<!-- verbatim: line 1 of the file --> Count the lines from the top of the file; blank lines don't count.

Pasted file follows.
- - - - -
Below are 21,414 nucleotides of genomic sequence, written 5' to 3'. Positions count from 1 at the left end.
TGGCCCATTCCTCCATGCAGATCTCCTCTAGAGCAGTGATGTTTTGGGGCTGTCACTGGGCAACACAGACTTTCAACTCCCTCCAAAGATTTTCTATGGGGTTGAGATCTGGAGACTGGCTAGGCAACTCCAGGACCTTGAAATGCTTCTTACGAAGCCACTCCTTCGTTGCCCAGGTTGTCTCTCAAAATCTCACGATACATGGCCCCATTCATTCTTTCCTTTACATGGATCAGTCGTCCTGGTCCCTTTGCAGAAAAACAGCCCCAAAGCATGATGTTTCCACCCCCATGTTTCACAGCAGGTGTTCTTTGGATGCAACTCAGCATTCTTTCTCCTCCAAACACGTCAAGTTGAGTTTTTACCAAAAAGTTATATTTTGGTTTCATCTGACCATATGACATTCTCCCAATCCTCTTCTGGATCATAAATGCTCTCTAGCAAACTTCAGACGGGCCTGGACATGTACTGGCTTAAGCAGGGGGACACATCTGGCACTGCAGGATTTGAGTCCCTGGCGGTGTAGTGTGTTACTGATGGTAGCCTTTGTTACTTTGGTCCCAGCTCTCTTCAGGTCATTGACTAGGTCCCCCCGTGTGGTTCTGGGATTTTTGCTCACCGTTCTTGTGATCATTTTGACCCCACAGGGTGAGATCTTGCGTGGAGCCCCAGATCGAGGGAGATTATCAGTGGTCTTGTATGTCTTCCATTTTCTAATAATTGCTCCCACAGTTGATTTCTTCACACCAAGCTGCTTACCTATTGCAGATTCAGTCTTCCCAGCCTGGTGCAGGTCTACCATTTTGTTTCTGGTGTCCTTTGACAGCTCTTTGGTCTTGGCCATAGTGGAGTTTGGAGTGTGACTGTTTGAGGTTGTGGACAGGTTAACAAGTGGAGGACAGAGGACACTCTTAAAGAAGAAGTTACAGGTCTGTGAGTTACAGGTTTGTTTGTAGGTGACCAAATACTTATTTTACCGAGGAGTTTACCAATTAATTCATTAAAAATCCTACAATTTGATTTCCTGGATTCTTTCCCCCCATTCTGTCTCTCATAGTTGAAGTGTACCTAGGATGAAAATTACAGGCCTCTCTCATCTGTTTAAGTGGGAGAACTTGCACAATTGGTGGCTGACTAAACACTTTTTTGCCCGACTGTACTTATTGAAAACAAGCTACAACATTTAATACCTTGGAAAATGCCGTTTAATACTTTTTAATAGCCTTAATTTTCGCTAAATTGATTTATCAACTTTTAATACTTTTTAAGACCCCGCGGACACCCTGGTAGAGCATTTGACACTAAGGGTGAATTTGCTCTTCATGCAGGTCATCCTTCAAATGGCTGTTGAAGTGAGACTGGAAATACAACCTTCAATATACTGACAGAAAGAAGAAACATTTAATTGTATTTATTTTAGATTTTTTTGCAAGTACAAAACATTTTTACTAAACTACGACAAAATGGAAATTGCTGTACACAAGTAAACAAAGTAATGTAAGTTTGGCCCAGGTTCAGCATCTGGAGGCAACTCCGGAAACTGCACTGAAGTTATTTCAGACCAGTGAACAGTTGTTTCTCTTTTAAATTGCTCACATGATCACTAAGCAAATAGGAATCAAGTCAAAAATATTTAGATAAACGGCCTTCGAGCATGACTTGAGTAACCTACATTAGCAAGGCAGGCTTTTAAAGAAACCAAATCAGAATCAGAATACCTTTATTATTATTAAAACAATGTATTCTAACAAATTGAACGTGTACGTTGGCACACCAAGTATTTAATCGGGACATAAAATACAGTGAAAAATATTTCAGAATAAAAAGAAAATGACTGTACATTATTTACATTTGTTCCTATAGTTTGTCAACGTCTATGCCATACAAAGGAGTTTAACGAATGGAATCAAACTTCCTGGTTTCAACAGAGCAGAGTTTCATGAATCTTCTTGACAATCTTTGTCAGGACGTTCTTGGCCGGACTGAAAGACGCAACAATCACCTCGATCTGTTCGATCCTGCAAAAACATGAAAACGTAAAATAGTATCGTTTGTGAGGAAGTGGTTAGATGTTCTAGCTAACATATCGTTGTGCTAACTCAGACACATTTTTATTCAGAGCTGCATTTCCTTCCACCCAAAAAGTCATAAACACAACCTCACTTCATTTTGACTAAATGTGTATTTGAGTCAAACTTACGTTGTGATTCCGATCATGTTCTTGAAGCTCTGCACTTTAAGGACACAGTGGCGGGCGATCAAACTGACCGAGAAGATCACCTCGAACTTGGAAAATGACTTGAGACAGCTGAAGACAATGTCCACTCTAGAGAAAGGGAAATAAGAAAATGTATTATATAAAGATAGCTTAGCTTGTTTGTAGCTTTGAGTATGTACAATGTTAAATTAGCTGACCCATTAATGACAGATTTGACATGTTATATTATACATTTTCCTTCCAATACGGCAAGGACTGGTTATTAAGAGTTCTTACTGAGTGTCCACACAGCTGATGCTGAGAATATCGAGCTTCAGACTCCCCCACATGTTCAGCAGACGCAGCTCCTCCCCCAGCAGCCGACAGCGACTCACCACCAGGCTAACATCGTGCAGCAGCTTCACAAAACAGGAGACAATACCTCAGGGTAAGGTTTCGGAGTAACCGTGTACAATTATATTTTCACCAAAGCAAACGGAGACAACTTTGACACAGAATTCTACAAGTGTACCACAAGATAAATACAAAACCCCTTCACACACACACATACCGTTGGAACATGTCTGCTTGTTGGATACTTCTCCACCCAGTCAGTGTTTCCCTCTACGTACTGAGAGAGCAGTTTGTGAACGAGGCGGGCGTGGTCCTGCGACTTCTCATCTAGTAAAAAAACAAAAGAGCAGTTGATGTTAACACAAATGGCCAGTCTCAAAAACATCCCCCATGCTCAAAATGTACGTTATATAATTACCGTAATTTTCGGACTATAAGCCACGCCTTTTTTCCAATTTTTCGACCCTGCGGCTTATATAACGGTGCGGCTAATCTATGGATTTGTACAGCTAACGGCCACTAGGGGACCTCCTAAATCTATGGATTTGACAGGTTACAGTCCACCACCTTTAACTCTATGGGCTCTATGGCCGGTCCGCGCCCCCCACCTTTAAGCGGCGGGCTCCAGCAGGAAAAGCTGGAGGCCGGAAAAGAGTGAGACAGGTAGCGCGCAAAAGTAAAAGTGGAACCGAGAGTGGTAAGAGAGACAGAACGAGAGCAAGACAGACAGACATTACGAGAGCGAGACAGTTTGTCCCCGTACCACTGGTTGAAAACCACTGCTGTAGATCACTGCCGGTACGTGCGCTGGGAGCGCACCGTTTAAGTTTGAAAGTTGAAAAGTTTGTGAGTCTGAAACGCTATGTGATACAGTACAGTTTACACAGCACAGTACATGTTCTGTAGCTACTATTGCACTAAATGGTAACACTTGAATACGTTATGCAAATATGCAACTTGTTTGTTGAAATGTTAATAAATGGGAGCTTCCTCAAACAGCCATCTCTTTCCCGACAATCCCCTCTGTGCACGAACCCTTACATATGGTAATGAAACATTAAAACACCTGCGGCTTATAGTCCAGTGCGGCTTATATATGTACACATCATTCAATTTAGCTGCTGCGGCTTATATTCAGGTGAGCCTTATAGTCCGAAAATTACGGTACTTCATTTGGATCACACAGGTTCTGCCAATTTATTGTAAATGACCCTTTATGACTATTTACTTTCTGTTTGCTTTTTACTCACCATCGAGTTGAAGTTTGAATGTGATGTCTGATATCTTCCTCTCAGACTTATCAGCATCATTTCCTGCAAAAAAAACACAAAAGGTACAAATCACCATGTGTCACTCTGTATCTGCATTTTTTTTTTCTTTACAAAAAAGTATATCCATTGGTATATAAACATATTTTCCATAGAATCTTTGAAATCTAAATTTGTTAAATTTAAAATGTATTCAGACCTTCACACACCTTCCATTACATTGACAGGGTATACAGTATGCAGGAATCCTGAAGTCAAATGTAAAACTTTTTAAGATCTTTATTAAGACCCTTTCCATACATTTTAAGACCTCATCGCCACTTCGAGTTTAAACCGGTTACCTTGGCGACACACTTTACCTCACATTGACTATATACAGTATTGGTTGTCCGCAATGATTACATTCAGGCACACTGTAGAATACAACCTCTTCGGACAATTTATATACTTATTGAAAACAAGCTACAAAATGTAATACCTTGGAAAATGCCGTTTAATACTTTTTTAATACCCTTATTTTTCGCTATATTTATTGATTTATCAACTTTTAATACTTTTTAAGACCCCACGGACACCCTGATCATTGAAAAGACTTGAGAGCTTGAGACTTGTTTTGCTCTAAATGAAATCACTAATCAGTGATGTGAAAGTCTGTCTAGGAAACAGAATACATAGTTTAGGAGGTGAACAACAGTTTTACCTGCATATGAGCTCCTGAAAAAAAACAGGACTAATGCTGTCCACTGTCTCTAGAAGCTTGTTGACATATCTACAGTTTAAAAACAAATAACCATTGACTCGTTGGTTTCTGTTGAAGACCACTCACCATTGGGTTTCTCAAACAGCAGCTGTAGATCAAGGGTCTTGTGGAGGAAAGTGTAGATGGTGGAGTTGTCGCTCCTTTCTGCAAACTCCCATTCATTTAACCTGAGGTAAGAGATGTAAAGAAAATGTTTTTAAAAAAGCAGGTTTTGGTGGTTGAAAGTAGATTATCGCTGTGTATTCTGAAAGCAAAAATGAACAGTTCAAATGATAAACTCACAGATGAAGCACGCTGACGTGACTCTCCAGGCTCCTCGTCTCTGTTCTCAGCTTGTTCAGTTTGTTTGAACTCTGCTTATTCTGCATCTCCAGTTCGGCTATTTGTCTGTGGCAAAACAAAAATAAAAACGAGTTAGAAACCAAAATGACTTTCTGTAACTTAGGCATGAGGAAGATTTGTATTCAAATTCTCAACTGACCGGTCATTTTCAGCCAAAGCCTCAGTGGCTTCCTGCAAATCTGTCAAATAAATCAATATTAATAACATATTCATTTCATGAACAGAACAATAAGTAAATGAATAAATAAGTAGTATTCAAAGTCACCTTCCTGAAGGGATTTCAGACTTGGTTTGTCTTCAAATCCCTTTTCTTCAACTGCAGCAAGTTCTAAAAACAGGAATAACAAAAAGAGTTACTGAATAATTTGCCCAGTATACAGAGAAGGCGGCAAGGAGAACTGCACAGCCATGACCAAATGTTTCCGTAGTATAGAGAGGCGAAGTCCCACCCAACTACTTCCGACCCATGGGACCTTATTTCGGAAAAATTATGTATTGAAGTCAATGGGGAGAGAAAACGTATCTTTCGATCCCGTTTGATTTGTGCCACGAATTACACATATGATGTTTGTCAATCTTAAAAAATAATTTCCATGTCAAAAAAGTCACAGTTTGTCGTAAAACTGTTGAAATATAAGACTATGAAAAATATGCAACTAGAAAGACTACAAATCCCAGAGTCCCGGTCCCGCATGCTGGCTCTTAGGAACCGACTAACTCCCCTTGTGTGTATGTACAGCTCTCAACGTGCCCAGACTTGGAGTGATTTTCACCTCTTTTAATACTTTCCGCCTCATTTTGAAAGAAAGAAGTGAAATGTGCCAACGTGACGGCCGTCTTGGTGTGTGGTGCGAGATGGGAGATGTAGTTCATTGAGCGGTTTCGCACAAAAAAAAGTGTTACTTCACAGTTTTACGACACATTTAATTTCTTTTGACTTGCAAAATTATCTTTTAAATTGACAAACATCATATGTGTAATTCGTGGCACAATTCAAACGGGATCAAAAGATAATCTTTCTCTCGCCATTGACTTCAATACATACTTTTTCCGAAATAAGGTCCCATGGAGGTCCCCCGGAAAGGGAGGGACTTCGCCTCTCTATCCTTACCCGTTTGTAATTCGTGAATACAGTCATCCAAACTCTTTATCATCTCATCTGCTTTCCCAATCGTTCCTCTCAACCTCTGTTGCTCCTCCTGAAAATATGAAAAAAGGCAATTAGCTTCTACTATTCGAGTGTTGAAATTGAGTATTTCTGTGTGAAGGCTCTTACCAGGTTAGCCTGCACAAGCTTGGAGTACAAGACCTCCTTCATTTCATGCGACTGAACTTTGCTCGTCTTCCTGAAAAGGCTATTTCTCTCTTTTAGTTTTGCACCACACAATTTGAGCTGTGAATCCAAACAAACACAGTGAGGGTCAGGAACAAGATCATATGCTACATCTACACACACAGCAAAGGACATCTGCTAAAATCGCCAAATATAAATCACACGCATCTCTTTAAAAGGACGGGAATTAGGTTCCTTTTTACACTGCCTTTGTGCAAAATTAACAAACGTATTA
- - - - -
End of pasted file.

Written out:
Below are 21,414 nucleotides of genomic sequence, written 5' to 3'. Positions count from 1 at the left end.